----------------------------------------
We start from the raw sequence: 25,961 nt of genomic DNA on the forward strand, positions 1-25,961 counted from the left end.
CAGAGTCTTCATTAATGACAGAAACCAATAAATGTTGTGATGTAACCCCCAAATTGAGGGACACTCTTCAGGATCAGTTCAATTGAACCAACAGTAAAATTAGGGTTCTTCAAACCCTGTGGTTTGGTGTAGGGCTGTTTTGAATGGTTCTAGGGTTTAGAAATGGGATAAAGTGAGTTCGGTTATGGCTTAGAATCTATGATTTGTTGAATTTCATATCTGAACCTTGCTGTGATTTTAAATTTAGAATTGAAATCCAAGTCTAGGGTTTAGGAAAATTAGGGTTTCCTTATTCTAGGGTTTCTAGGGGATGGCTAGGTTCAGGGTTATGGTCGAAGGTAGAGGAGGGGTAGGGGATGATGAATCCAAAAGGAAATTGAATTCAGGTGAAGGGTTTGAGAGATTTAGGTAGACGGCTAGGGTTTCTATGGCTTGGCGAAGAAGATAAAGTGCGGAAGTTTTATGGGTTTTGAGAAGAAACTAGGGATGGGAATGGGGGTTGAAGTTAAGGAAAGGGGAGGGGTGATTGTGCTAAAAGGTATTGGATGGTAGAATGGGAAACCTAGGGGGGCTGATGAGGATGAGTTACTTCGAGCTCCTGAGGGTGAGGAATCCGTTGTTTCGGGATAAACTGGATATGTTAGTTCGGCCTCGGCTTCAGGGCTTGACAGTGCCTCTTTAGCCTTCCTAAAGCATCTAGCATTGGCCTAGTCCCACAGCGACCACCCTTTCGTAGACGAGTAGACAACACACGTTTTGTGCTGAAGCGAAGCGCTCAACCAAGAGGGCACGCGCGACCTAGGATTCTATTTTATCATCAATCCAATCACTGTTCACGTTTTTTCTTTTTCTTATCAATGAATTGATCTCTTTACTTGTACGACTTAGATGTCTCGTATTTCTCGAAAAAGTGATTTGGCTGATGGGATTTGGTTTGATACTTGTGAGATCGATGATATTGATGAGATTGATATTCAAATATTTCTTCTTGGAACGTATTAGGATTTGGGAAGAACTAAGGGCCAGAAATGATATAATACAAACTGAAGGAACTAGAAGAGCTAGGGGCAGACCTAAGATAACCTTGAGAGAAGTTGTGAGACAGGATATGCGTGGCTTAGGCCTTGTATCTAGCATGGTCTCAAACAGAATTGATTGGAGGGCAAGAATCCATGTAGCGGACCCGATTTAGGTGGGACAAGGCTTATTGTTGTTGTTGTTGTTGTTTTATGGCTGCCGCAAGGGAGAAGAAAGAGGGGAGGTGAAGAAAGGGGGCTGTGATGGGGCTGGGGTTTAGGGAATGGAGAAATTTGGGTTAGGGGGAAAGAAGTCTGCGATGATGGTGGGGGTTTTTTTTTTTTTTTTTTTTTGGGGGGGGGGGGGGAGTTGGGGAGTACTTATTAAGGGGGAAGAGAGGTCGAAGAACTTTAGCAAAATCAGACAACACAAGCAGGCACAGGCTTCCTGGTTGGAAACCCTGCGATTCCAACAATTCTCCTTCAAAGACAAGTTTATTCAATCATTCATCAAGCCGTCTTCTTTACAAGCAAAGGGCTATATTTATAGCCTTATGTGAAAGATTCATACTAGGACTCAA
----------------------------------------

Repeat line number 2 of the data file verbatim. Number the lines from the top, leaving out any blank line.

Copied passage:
CAGAGTCTTCATTAATGACAGAAACCAATAAATGTTGTGATGTAACCCCCAAATTGAGGGACACTCTTCAGGATCAGTTCAATTGAACCAACAGTAAAATTAGGGTTCTTCAAACCCTGTGGTTTGGTGTAGGGCTGTTTTGAATGGTTCTAGGGTTTAGAAATGGGATAAAGTGAGTTCGGTTATGGCTTAGAATCTATGATTTGTTGAATTTCATATCTGAACCTTGCTGTGATTTTAAATTTAGAATTGAAATCCAAGTCTAGGGTTTAGGAAAATTAGGGTTTCCTTATTCTAGGGTTTCTAGGGGATGGCTAGGTTCAGGGTTATGGTCGAAGGTAGAGGAGGGGTAGGGGATGATGAATCCAAAAGGAAATTGAATTCAGGTGAAGGGTTTGAGAGATTTAGGTAGACGGCTAGGGTTTCTATGGCTTGGCGAAGAAGATAAAGTGCGGAAGTTTTATGGGTTTTGAGAAGAAACTAGGGATGGGAATGGGGGTTGAAGTTAAGGAAAGGGGAGGGGTGATTGTGCTAAAAGGTATTGGATGGTAGAATGGGAAACCTAGGGGGGCTGATGAGGATGAGTTACTTCGAGCTCCTGAGGGTGAGGAATCCGTTGTTTCGGGATAAACTGGATATGTTAGTTCGGCCTCGGCTTCAGGGCTTGACAGTGCCTCTTTAGCCTTCCTAAAGCATCTAGCATTGGCCTAGTCCCACAGCGACCACCCTTTCGTAGACGAGTAGACAACACACGTTTTGTGCTGAAGCGAAGCGCTCAACCAAGAGGGCACGCGCGACCTAGGATTCTATTTTATCATCAATCCAATCACTGTTCACGTTTTTTCTTTTTCTTATCAATGAATTGATCTCTTTACTTGTACGACTTAGATGTCTCGTATTTCTCGAAAAAGTGATTTGGCTGATGGGATTTGGTTTGATACTTGTGAGATCGATGATATTGATGAGATTGATATTCAAATATTTCTTCTTGGAACGTATTAGGATTTGGGAAGAACTAAGGGCCAGAAATGATATAATACAAACTGAAGGAACTAGAAGAGCTAGGGGCAGACCTAAGATAACCTTGAGAGAAGTTGTGAGACAGGATATGCGTGGCTTAGGCCTTGTATCTAGCATGGTCTCAAACAGAATTGATTGGAGGGCAAGAATCCATGTAGCGGACCCGATTTAGGTGGGACAAGGCTTATTGTTGTTGTTGTTGTTGTTTTATGGCTGCCGCAAGGGAGAAGAAAGAGGGGAGGTGAAGAAAGGGGGCTGTGATGGGGCTGGGGTTTAGGGAATGGAGAAATTTGGGTTAGGGGGAAAGAAGTCTGCGATGATGGTGGGGGTTTTTTTTTTTTTTTTTTTTTGGGGGGGGGGGGGGAGTTGGGGAGTACTTATTAAGGGGGAAGAGAGGTCGAAGAACTTTAGCAAAATCAGACAACACAAGCAGGCACAGGCTTCCTGGTTGGAAACCCTGCGATTCCAACAATTCTCCTTCAAAGACAAGTTTATTCAATCATTCATCAAGCCGTCTTCTTTACAAGCAAAGGGCTATATTTATAGCCTTATGTGAAAGATTCATACTAGGACTCAA